These men are treated as harmless, funny outliers. But their views are real—and stand to do real harmby / September 6, 2017 / Leave a comment
It started with Boris.
There he was on Have I Got News For You with his funny hair, bumbling along to gentle jokes from Hislop and Merton. As the nation giggled at one of our more eccentric Old Etonian politicians, the things we sort of always knew about him faded from memory.
What were those things? His callous attitude towards women. His comments about piccaninnies with their watermelon smiles—a comment worthy of that other ‘gaffe prone’ aristocrat, Prince Philip. His stated concerns about gay marriage, which could, he claimed, lead to three men marrying their dog. The made-up stories about the EU demanding a standardised condom size. None of this was a secret. His views weren’t hidden.
But he’s funny! we cried. Look at his hair!
The next thing we knew, he was Mayor of London. Now he’s Foreign Secretary, treated with mocking contempt by even the Trump White House.
Which brings me to Trump. Another eccentric; another perceived ‘outsider’ who had in fact always been on the inside, claiming to “say the unsayable” when, in fact, he was saying things which, again, we’ve all heard before. Trump’s supporters hailed him as an anti-establishment figure who wasn’t afraid of speaking to truth to power: as if being anti-abortion, anti-LGBT rights, anti-Civil Rights and anti-climate change has even been a revolutionary position. As if being successful as a rich white man has ever been anything but the status quo for power in America.
And now we have Jacob Rees-Mogg, who is tipped as the grassroots favourite to replace Theresa May should the Tories have a leadership election. Have we really not learnt our lesson?
With his cut-glass English accent, his habit of dropping Latin phrases into conversation, and his three piece suits, Rees-Mogg has been received with that typically British indulgence to the eccentric aristocrat. For a long time, he was seen as a gently comic character from another era, a nostalgic throwback to a ‘simpler’ time when politicians were gentlemen squires of the manor.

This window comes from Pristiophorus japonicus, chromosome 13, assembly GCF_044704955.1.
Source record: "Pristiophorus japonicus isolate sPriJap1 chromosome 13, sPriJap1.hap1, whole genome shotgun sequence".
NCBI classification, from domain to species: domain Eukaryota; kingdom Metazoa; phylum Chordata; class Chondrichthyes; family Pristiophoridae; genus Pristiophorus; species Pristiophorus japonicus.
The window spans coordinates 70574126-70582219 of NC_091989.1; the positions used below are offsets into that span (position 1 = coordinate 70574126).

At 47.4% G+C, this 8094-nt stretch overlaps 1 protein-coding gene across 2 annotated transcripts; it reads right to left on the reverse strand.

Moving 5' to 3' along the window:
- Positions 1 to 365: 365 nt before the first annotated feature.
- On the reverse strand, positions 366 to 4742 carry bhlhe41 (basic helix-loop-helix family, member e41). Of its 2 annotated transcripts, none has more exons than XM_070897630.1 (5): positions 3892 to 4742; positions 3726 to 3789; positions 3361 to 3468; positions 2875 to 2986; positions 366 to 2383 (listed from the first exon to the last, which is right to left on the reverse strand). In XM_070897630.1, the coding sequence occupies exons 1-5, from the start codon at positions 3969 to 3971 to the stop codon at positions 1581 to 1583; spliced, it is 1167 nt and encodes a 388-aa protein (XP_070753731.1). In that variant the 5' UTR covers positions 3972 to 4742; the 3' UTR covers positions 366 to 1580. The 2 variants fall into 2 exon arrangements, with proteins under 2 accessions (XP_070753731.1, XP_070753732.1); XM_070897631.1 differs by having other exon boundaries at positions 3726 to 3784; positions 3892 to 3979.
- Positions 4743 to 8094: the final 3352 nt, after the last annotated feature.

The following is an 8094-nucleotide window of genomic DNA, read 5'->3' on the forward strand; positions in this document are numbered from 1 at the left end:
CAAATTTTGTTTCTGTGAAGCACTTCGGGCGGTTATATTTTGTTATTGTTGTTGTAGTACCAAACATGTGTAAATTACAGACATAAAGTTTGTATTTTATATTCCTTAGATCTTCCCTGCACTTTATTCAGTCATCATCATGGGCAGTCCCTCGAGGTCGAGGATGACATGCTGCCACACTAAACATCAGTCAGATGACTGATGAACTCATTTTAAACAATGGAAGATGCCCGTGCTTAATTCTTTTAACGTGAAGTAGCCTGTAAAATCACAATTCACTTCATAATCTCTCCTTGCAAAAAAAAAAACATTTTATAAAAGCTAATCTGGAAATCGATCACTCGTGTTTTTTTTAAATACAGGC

But with Rees-Mogg edging closer to serious power, this indulgence has to stop.
Because it’s not just his suits that echo an earlier era: his views chime with a time when women knew their place, and power was the inherited privilege of wealthy white men.
Most of us are familiar with the news story that, after the birth of his sixth child, Rees-Mogg confessed to never having changed a nappy. It was seen as a silly season headline. But in the context of his wider views, Rees-Mogg’s attitudes towards domestic division of labour is telling. It suggests that he sees child rearing and care duties as fundamentally women’s work.
Do we really want someone who holds these views and supports these norms in charge of employment policy—particularly at a time when leaving the EU could have an impact on issues around parental working rights? Can we trust a potential PM, or even a cabinet minister, who believes that men don’t need to take on a fair division domestic labour to protect women’s working and familial rights?
The dangers of Rees-Mogg’s views go beyond his refusal to change nappies. He has stated that he is against equal marriage and anti-abortion in any circumstances—including in instances of rape.
We should never become complacent about progress. However, the evidence suggests the Conservatives would not vote to roll back equal marriage rights.
Abortion is another matter: the Conservative Party has repeatedly attempted to curb a woman’s right to safe and legal abortion. In 2014, all but one member of the Tory front bench tried to reduce the abortion upper time limit. A few years earlier, Conservative MP Nadine Dorries tabled a motion to prevent certain charities offering abortion counselling. Following the DUP deal this year, Owen Paterson was one prominent MP who suggested that, while equal marriage would be protected, there could be a debate on abortion rights.
If a virulently anti-abortion MP becomes leader of the Conservative Party and therefore Prime Minister, there’s a very real chance he would build on these past attempts to restrict abortion rights and threaten women’s access to a termination. (Remember, this would be happening at a time when the Justice Secretary also holds anti-choice views.)
There have already been moves from the Conservatives to restrict women’s access to abortion. If they elect a leader who opposes abortion in all circumstances, then we could see our hard-won right to choose under threat.
We have a tendency to think that members of a mainstream party must have mainstream views. This is not the case with Rees-Mogg. His views on gay rights and abortion, as well as on race, do not reflect those of the wider British public—both Tory supporters and not—or, indeed, the views of most British Catholics.
It’s time to look past the bespectacled posh chap in the Savile Row tailoring and see Jacob Rees-Mogg for the man he is—a man who holds homophobic and misogynistic views who could one day use his power to restrict women’s freedoms. And there’s nothing eccentric about that.